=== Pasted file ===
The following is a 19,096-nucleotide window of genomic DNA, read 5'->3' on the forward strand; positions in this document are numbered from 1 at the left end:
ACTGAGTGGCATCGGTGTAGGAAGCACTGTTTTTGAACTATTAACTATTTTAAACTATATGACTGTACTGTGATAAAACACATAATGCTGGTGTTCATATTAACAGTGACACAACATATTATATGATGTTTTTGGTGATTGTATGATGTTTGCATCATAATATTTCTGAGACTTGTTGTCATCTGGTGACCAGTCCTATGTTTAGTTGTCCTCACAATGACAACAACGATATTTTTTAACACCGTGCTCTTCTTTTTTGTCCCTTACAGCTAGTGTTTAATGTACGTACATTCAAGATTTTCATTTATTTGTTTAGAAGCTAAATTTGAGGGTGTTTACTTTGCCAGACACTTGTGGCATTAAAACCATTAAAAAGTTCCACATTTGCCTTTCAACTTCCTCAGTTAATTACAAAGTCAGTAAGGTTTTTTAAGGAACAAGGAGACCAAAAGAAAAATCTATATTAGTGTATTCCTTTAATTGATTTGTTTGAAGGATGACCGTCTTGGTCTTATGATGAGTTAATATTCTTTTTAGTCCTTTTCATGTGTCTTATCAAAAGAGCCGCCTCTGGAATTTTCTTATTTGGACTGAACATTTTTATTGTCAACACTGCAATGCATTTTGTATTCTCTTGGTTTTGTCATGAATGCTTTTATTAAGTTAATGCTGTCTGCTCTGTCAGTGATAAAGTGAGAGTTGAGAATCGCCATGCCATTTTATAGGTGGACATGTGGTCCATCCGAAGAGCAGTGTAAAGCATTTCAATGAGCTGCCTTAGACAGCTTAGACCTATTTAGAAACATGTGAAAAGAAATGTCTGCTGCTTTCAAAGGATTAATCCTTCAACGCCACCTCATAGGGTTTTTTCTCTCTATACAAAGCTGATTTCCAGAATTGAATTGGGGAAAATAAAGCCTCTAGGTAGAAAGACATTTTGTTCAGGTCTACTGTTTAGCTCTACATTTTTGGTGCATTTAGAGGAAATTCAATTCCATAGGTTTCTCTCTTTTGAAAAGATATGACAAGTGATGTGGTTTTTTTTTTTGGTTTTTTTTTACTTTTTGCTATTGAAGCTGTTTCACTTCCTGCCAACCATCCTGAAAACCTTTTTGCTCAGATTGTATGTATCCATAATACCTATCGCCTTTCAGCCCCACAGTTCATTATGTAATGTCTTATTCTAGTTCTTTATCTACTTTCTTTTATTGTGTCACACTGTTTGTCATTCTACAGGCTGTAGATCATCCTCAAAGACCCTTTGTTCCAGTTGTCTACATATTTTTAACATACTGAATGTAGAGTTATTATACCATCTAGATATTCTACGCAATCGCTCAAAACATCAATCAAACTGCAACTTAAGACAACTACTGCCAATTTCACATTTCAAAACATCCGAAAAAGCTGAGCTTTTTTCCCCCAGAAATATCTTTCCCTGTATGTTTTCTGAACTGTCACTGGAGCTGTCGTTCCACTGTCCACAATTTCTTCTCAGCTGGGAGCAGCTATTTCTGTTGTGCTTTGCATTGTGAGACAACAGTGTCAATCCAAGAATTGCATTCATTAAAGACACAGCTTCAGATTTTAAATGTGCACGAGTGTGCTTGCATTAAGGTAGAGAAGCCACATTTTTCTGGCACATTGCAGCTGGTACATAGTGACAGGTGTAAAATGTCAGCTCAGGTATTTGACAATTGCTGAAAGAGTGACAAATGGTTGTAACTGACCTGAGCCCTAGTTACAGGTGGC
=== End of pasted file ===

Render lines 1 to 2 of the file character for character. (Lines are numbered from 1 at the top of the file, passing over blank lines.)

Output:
The following is a 19,096-nucleotide window of genomic DNA, read 5'->3' on the forward strand; positions in this document are numbered from 1 at the left end:
ACTGAGTGGCATCGGTGTAGGAAGCACTGTTTTTGAACTATTAACTATTTTAAACTATATGACTGTACTGTGATAAAACACATAATGCTGGTGTTCATATTAACAGTGACACAACATATTATATGATGTTTTTGGTGATTGTATGATGTTTGCATCATAATATTTCTGAGACTTGTTGTCATCTGGTGACCAGTCCTATGTTTAGTTGTCCTCACAATGACAACAACGATATTTTTTAACACCGTGCTCTTCTTTTTTGTCCCTTACAGCTAGTGTTTAATGTACGTACATTCAAGATTTTCATTTATTTGTTTAGAAGCTAAATTTGAGGGTGTTTACTTTGCCAGACACTTGTGGCATTAAAACCATTAAAAAGTTCCACATTTGCCTTTCAACTTCCTCAGTTAATTACAAAGTCAGTAAGGTTTTTTAAGGAACAAGGAGACCAAAAGAAAAATCTATATTAGTGTATTCCTTTAATTGATTTGTTTGAAGGATGACCGTCTTGGTCTTATGATGAGTTAATATTCTTTTTAGTCCTTTTCATGTGTCTTATCAAAAGAGCCGCCTCTGGAATTTTCTTATTTGGACTGAACATTTTTATTGTCAACACTGCAATGCATTTTGTATTCTCTTGGTTTTGTCATGAATGCTTTTATTAAGTTAATGCTGTCTGCTCTGTCAGTGATAAAGTGAGAGTTGAGAATCGCCATGCCATTTTATAGGTGGACATGTGGTCCATCCGAAGAGCAGTGTAAAGCATTTCAATGAGCTGCCTTAGACAGCTTAGACCTATTTAGAAACATGTGAAAAGAAATGTCTGCTGCTTTCAAAGGATTAATCCTTCAACGCCACCTCATAGGGTTTTTTCTCTCTATACAAAGCTGATTTCCAGAATTGAATTGGGGAAAATAAAGCCTCTAGGTAGAAAGACATTTTGTTCAGGTCTACTGTTTAGCTCTACATTTTTGGTGCATTTAGAGGAAATTCAATTCCATAGGTTTCTCTCTTTTGAAAAGATATGACAAGTGATGTGGTTTTTTTTTTTGGTTTTTTTTTACTTTTTGCTATTGAAGCTGTTTCACTTCCTGCCAACCATCCTGAAAACCTTTTTGCTCAGATTGTATGTATCCATAATACCTATCGCCTTTCAGCCCCACAGTTCATTATGTAATGTCTTATTCTAGTTCTTTATCTACTTTCTTTTATTGTGTCACACTGTTTGTCATTCTACAGGCTGTAGATCATCCTCAAAGACCCTTTGTTCCAGTTGTCTACATATTTTTAACATACTGAATGTAGAGTTATTATACCATCTAGATATTCTACGCAATCGCTCAAAACATCAATCAAACTGCAACTTAAGACAACTACTGCCAATTTCACATTTCAAAACATCCGAAAAAGCTGAGCTTTTTTCCCCCAGAAATATCTTTCCCTGTATGTTTTCTGAACTGTCACTGGAGCTGTCGTTCCACTGTCCACAATTTCTTCTCAGCTGGGAGCAGCTATTTCTGTTGTGCTTTGCATTGTGAGACAACAGTGTCAATCCAAGAATTGCATTCATTAAAGACACAGCTTCAGATTTTAAATGTGCACGAGTGTGCTTGCATTAAGGTAGAGAAGCCACATTTTTCTGGCACATTGCAGCTGGTACATAGTGACAGGTGTAAAATGTCAGCTCAGGTATTTGACAATTGCTGAAAGAGTGACAAATGGTTGTAACTGACCTGAGCCCTAGTTACAGGTGGC